Introducing yourself to patients is a patient safety issue

One of the most exciting things about working in patient safety and health care quality is that it’s not solely about advancing science or applying performance improvement methods. It is also about the excitement of being part of a social movement that is changing the culture of medicine — putting patients at the center of everything, sharing errors in the hopes of preventing future ones, and confronting hierarchies that stifle communication and innovation.

Kate Granger, a physician in the United Kingdom who is living with terminal cancer, has tapped into that sort of enthusiasm in a big way. Last summer, reflecting on a recent hospital admission, Granger remarked in her insightful blog that some members of her care team never introduced themselves when approaching her. She wrote:

As a health care professional you know so much about your patient. You know their name, their personal details, their health conditions, who they live with and much more. What do we as patients know about our health care professionals? The answer is often absolutely nothing, sometimes it seems not even their names. The balance of power is very one-sided in favour of the health care professional.

She asked that health care professionals make a pledge to introduce themselves to every patient that they meet, and share the challenge with others across the National Health Service. Thus was born a movement that went viral, aided by the Twitter hashtag #hellomynameis. More than five months since her post, there is a steady stream of tweets every day. Some clinicians wear lanyards with the hashtag, a show of support and a reminder to introduce themselves. Recently, NHS Employers released a video celebrating the #hellomynameis campaign.

More than anything, introducing yourself to patients is an issue of providing compassionate care. But it is also a patient safety issue. We know that faulty communication so often lies at the root of medical errors. How many adverse events might be prevented if all clinicians introduced themselves, making them more inviting to questions and concerns?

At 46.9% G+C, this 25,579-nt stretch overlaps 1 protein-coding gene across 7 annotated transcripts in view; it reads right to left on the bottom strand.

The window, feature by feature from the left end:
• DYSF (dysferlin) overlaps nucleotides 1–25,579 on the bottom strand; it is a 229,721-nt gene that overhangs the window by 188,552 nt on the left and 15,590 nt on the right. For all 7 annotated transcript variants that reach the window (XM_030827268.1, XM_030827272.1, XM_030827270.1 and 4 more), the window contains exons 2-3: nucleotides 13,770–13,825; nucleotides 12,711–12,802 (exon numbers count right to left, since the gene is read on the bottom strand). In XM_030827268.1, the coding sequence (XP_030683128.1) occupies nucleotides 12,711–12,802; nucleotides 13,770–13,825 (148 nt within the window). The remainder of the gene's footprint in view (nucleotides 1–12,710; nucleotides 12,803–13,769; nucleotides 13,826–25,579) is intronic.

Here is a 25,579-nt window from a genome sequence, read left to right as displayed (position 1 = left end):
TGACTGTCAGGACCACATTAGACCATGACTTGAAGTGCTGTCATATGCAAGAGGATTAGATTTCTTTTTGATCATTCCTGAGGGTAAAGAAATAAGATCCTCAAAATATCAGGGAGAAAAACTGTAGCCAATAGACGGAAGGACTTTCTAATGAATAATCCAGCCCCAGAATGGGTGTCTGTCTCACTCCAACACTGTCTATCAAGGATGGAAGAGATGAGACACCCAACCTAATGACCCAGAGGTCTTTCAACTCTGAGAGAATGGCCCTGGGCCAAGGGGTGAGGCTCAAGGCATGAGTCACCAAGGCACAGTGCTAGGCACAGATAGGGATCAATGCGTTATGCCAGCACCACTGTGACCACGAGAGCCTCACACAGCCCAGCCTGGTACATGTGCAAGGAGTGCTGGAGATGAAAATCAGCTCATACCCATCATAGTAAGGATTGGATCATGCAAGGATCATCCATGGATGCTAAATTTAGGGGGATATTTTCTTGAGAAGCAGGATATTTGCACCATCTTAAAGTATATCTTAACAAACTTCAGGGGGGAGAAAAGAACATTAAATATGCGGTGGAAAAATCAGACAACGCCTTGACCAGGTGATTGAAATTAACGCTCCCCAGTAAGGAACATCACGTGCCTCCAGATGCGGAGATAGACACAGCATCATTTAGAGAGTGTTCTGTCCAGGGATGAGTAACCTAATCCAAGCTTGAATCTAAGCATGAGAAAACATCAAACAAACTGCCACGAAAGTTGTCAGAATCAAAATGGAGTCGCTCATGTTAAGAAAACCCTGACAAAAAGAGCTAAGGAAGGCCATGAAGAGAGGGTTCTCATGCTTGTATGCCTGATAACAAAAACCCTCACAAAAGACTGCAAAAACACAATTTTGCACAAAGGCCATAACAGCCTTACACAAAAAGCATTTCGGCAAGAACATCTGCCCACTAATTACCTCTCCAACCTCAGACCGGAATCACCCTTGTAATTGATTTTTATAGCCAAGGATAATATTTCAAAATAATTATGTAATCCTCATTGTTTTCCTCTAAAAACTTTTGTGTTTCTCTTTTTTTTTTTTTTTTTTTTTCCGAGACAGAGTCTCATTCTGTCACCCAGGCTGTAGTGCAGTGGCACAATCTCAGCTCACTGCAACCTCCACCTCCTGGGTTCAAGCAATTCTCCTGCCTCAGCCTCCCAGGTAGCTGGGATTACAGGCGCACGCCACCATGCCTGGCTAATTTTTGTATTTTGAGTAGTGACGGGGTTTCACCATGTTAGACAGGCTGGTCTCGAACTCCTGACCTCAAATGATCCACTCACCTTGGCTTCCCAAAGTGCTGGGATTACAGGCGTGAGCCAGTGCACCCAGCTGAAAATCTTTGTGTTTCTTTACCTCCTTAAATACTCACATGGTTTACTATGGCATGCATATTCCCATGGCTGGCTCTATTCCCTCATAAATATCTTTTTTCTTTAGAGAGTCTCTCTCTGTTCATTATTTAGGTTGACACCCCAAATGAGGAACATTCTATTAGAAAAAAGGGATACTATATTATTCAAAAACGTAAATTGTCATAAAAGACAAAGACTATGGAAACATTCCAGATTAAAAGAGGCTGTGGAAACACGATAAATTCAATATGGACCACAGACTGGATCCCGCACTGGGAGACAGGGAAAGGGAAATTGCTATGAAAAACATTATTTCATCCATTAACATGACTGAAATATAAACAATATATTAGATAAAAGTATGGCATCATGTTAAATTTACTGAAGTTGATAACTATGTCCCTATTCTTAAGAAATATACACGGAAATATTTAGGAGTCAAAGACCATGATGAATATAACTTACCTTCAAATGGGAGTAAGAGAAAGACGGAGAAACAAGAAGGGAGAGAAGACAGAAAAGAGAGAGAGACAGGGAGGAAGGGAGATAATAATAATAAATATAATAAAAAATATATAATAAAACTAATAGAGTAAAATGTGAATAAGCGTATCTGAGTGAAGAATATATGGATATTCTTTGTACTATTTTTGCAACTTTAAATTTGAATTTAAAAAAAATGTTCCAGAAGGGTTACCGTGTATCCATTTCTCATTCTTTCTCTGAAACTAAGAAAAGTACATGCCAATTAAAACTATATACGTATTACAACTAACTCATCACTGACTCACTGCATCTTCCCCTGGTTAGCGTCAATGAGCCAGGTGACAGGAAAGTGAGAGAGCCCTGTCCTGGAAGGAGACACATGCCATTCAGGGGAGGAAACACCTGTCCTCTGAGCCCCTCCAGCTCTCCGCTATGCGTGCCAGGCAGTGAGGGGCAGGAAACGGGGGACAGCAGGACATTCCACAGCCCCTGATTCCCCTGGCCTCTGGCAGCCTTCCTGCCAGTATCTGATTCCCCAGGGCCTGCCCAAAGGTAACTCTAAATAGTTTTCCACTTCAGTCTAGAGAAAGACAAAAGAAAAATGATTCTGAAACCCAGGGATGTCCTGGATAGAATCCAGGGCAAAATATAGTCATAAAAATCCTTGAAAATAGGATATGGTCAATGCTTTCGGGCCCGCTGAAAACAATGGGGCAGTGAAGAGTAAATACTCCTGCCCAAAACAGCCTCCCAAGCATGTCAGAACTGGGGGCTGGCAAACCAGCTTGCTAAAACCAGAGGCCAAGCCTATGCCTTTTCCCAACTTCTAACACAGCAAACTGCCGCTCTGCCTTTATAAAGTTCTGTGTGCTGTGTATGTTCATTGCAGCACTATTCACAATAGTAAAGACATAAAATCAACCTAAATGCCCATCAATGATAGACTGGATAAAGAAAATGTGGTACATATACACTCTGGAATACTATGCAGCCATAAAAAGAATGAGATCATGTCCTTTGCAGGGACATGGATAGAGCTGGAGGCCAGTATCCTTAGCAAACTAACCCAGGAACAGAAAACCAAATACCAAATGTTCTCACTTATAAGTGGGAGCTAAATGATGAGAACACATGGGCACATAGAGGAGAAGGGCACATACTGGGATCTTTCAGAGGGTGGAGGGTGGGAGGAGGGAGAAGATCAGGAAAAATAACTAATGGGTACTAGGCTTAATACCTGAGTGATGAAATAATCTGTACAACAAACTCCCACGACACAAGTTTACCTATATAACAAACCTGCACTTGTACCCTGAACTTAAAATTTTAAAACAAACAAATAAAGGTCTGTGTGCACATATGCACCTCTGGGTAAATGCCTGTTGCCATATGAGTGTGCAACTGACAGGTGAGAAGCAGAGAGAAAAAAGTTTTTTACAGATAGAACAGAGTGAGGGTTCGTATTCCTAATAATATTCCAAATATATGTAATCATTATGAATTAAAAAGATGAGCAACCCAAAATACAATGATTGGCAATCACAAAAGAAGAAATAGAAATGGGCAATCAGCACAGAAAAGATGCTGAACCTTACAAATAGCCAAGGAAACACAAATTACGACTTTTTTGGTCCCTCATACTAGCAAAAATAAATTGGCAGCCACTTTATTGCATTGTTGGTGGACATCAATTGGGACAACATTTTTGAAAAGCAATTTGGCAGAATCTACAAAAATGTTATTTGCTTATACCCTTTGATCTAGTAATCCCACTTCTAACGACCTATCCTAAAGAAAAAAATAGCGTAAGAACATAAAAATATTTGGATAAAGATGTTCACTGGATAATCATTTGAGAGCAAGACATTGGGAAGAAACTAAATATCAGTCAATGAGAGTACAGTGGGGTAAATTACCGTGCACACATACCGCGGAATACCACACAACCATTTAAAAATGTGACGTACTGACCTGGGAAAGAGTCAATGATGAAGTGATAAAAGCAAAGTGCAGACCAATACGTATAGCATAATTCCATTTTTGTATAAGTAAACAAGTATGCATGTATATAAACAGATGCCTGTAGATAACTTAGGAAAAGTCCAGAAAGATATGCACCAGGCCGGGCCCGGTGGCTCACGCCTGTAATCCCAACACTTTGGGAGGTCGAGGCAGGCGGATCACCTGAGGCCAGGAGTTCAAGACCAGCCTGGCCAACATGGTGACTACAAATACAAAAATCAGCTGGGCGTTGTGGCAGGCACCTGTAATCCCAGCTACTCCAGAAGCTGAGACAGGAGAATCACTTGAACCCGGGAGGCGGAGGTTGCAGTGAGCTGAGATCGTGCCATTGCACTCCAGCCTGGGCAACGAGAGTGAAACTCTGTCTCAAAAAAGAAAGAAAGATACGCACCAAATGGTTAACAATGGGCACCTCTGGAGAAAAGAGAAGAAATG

As Granger points out in her blog post, sometimes we need to do the simple things well, like introducing ourselves, so that the more complex aspects of providing care “will follow more easily and naturally.”

The #hellomynameis campaign is most firmly rooted in the United Kingdom, but it’s a concept that should be adopted by anyone, anywhere who has direct patient contact. Hopefully, it’s not too much to ask caregivers to keep a simple mental checklist of everything they do when approaching a patient: sit down near the patient, introduce yourself by name, listen to the patient and learn from them.

If we join this movement that puts patients at the center of our work, we would see the world differently. If we put patients first, we would have open visiting hours. We would round inside of patients’ rooms rather than in the hallways. We would conduct nursing shift change with the patient and loved ones present rather than without them.

Several years ago at Johns Hopkins, we embraced a similar concept on our surgery teams. Before the start of a case, the entire care team — surgeon, anesthesiologist, nurses and others — introduce themselves by name, as a prelude to going over the details of the operation. They talk about what might go wrong, so they can preemptively deal with those issues before incision. Across health care, we talk about the importance of treating patients and family members as part of the care team.  We can’t honestly profess to be doing that unless they know our names.

Peter Pronovost is an anesthesiologist and director, Armstrong Institute for Patient Safety and Quality.  He blogs at Points from Pronovost.

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  • NewMexicoRam

    Rather, isn’t it just common courtesy?

    • Dr. Drake Ramoray

      Everything is a patient safety issue or medical error. It’s easier to demonize doctors that way.

      • Lisa

        I think introducing yourself to a patient, as you described in your post to EmilyAnon, is both polite and a recognizes patient safety issues.

        • Dr. Drake Ramoray

          That would appear to be the case. Never really thought about it that way. Learn something new everyday.

    • John C. Key MD

      Yes, it is common courtesy, and the lack of introduction is just another byproduct of our general cultural and civility decline. Fifty years ago in elementary school learning to introduce oneself and how to introduce others was an important part of learning–I can remember it being addressed in several classes and even in textbooks. I doubt it is even addressed any more. Likewise the decline in formality and the rush to familiarity has its consequences. I have noticed that my Gen-X children often do not know the surnames of their newer friends, which I find astonishing. I am amazed that any healthcare professional would not automatically introduce himself to a patient or family.

  • Patient Kit